As a key indicator of the headwinds facing U.S.-China trade relations, Chinese investment in the U.S. will face increased scrutiny under the expanded authority of the Committee on Foreign Investment in the United States (CFIUS) through the Foreign Investment Risk Review Modernization Act (FIRRMA). Having passed legislation as the John S. McCain National Defense Authorization Act with strong bipartisan Congressional support and recently signed by President Trump, FIRRMA requires heightened disclosure requirements of foreign investors,  and “emerging” and “foundational” technologies will be subject to greater scrutiny.  

Looking ahead. An impasse in constructive dialogue between Washington and Beijing will only exacerbate uncertainty. Drawn-out negotiations would stoke further tensions and miscalculations between the U.S. and China. The impact on U.S. global trade partners could result in shifting of global supply chains to stable markets. As Gary Hufbauer of the Peterson International Institute of Economics recently averred, “If U.S. firms can see no end of the trade war, they will reorganize their supply chains and locate low-cost production in “safe” countries like Vietnam, Malaysia, Indonesia, Mexico, and Peru. They will not move much production back to the U.S. Likewise, Chinese firms that buy high-tech industrial inputs from the U.S. will move some of the production to “safe” countries like South Korea, Canada and Australia. But the Chinese government will strongly encourage Chinese firms to produce many of these inputs at home, even though the cost will be much higher.”

Impact on Israel. The U.S.-China trade dispute is opening a timely window of strategic opportunity for Israel. If U.S.-China trade and technology relations become increasingly restricted and contentious, China’s interests in Israel’s innovation ecosystem potentially poses a litmus test to U.S.-Israel relations. As a global leader in dual-technology innovation, Israel could play a critical role in how the U.S.-China technology competition unfolds. China is projected to surpass the U.S. as Israel’s top source of foreign direct investment in the near future.

Israel’s technological and scientific ecosystem along with its innovative, risk-taking culture is attracting Chinese investment as exemplified with China’s Bright Foods’ acquisition of national dairy brand Tnuva in 2014 and Fosun’s 2018 purchase of Ahava company, which produces Dead Sea lotion. “We believe that China will be the largest investor in the Israeli market in the technology sector. It will surpass the U.S. For many years, the Israeli high tech industry has been supported and led by American investors,” states French-Israeli Edouard Cukierman, Chairman of Cukierman Investments House and managing partner at Catalyst-CEL.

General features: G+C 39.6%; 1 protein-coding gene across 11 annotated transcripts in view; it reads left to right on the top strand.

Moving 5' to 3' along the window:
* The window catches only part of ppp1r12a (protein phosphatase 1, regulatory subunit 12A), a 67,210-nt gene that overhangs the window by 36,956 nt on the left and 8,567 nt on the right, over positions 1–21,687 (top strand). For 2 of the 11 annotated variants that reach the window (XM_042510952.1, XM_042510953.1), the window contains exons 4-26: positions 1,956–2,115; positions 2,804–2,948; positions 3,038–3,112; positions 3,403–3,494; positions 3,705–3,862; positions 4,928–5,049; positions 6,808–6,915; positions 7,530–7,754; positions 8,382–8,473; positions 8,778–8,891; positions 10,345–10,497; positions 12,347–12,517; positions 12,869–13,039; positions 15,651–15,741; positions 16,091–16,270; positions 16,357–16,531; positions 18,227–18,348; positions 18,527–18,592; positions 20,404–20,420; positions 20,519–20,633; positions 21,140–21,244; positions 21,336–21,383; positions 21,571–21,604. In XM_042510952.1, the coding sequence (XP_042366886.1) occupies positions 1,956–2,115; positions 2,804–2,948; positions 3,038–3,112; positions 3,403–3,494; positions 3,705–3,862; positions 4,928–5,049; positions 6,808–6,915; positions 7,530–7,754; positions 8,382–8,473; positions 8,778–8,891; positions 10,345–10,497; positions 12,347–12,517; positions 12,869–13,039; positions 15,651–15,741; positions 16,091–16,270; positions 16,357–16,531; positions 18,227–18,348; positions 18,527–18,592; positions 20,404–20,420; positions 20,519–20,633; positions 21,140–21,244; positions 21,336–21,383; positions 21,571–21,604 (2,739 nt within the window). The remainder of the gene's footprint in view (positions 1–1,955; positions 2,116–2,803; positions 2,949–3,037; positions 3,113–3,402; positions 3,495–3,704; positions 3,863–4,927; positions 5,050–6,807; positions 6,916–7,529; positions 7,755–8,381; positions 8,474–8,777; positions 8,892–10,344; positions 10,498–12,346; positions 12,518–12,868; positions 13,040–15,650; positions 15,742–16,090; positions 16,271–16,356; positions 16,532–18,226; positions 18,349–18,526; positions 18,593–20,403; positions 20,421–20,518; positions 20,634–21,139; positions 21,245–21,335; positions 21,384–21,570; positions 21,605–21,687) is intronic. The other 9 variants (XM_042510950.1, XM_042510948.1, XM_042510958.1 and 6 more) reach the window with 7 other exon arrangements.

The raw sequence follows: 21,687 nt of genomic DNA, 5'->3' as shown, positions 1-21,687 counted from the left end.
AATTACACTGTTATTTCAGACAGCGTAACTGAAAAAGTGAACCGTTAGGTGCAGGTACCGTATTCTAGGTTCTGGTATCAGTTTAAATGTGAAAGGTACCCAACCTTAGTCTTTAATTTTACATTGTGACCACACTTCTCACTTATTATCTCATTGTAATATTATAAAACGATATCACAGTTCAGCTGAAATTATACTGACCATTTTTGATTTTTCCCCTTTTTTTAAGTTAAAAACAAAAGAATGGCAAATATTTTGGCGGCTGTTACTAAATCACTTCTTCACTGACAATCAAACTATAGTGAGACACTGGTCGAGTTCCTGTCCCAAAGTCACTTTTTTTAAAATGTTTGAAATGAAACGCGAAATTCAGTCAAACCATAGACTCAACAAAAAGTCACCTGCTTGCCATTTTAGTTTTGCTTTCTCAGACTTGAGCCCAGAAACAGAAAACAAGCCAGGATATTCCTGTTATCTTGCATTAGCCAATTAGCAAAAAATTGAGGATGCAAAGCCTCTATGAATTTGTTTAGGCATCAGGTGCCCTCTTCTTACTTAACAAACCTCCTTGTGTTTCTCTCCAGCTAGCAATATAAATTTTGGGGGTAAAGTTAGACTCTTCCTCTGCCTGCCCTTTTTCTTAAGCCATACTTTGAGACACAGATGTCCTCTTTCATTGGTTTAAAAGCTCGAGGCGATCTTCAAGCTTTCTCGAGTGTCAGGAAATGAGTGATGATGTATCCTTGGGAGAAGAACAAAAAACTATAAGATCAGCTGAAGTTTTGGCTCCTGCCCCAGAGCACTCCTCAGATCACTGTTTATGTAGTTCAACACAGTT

Israel’s collaboration with China on dual-use technology and emerging technologies, such as artificial intelligence, could have longer-term security policy implications. If the “Israel factor” becomes more salient in U.S.-China relations, Israel is faced with developing a China strategy that positions Jerusalem at the strategic nexus between Washington and Beijing. 


Peter Reisman, API Advisor

China and the U.S. are each other’s most important trading partners. This mutually beneficial economic relationship has become the bedrock of cooperation between the world’s two largest economies. The recent tariff dispute has barely begun but has already caused significant negative effects across sectors in both economies and world markets. An increasing number of businesses are on the verge of failure, employees are being laid off, cross border investments are decreasing, inflationary metrics and expectations are increasing, and global supply chains are disrupted. The increased costs for U.S. manufacturers will eventually be passed down to consumers in the form of higher prices, eroding demand, and possibly increasing inflation. Trade tensions pose the largest downside risk to U.S. export forecasts and recent gains in the U.S. economy may be undone if the situation deteriorates further.